But, said the honorable gentleman, the Eastern States will wish to secure their fishery, and will, therefore, favor this right. How does he draw the inference? Is it possible that they can act on that principle? The principle which led the Southern States to admit of the cession, was to avoid the most dreadful perils of war. But their difficulties are now ended by peace. Is there any thing like this that can influence the minds of the people of the north? Since the peace, those states have discovered a determined resolution to give it away. There was no similar danger to compel them to yield it. No, sir, they wished to relinquish it. Without any kind of necessity, they acted in conformity to their natural disposition, with respect to emigrations going {353} on in that quarter. This, thought improbable, may be so. But to say that, because some settlements are going on in New York, Massachusetts will form a connection with the Mississippi, is, to my mind, most wonderful indeed. The great balance will be in the southern parts of America. There is the most extensive and fertile territory. There is the happiest geographical position, situated contiguously to that valuable and inestimable river. But the settlement of that country will not be warranted by the new Constitution, if it will not be forbidden by it.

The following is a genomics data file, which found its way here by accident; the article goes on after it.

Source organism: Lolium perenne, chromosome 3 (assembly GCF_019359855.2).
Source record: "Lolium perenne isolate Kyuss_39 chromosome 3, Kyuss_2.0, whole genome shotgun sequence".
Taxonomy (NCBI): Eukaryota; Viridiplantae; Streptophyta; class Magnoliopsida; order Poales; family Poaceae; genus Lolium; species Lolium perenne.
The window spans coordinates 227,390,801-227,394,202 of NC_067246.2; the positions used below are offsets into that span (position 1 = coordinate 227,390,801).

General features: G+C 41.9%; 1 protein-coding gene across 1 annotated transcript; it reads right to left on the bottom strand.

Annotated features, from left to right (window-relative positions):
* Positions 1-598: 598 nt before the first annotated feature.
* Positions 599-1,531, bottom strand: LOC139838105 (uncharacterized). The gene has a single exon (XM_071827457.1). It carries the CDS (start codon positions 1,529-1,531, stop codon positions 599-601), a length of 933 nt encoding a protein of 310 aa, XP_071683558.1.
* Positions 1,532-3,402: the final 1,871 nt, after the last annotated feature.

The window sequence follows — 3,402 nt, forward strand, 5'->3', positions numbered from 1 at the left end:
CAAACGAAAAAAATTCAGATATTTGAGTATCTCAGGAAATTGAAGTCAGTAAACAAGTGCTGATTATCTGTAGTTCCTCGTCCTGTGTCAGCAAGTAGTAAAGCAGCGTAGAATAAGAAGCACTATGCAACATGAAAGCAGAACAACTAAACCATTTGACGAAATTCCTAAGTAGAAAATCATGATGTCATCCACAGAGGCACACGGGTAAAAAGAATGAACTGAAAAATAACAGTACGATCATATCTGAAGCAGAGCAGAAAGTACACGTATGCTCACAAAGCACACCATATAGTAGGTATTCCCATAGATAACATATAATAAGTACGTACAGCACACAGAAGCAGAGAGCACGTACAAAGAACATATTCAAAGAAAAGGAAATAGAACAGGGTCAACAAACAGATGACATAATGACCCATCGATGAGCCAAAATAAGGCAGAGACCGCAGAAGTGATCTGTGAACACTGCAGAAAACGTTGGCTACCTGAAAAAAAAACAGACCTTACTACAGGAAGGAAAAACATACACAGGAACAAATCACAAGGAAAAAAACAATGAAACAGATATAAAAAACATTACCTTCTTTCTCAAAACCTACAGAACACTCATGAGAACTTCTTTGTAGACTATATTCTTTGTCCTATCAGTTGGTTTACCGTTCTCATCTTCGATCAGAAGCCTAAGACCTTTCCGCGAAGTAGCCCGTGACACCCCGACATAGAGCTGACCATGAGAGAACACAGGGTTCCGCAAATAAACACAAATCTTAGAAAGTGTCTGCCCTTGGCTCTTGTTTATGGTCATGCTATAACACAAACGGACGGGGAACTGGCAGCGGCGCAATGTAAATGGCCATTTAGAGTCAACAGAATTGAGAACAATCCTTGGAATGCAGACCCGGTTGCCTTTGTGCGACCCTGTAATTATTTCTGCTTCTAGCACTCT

No constitution under heaven, founded on principles of justice, can warrant the relinquishment of the most sacred rights of society, to promote the interest of one part of it. Do you not see the danger into which you are going, to throw away one of your dearest and most valuable rights? The people of that country now receive great and valuable emoluments from that right being protected by the existing government. But they must now abandon them. For is there any actual security? Show me any clause in that paper which secures that great right. What was the calculation which told you that it would be safer under the new than under the old government? In my mind, it was erroneous. The honorable gentleman told you that there were two bodies, or branches, which must concur to make a treaty. Sir, the President, as distinguished from the Senate, is nothing. They will combine, and be as one. My honorable friend said that ten men, the senators of five states, could give it up. The present system requires the consent of nine states. Consequently, its security will be much diminished. The people of Kentucky, though weak now, will not let the President and Senate take away this right. Look right, and see this abominable policy — consider seriously its fatal and pernicious tendency! Have we not that right guarantied to us by the most respectable power in Europe? France has guarantied to us our sovereignty and all its appendages. What are its appendages? Are not the rivers and waters, that wash the shores of the country, appendages inseparable from our right of sovereignty? France has guarantied this fight to us in the most full and extensive manner. What would have been the consequences had this project with Spain been completed and agreed to? France would have told you, «You have {354} given it up yourselves; you have put it on a different footing; and if your bad policy has done this, it is your own folly. You have drawn it on your own heads; and, as you have bartered away this valuable right, neither policy nor justice will dell on me to guaranty what you gave up yourselves.» This language would satisfy the most sanguine American.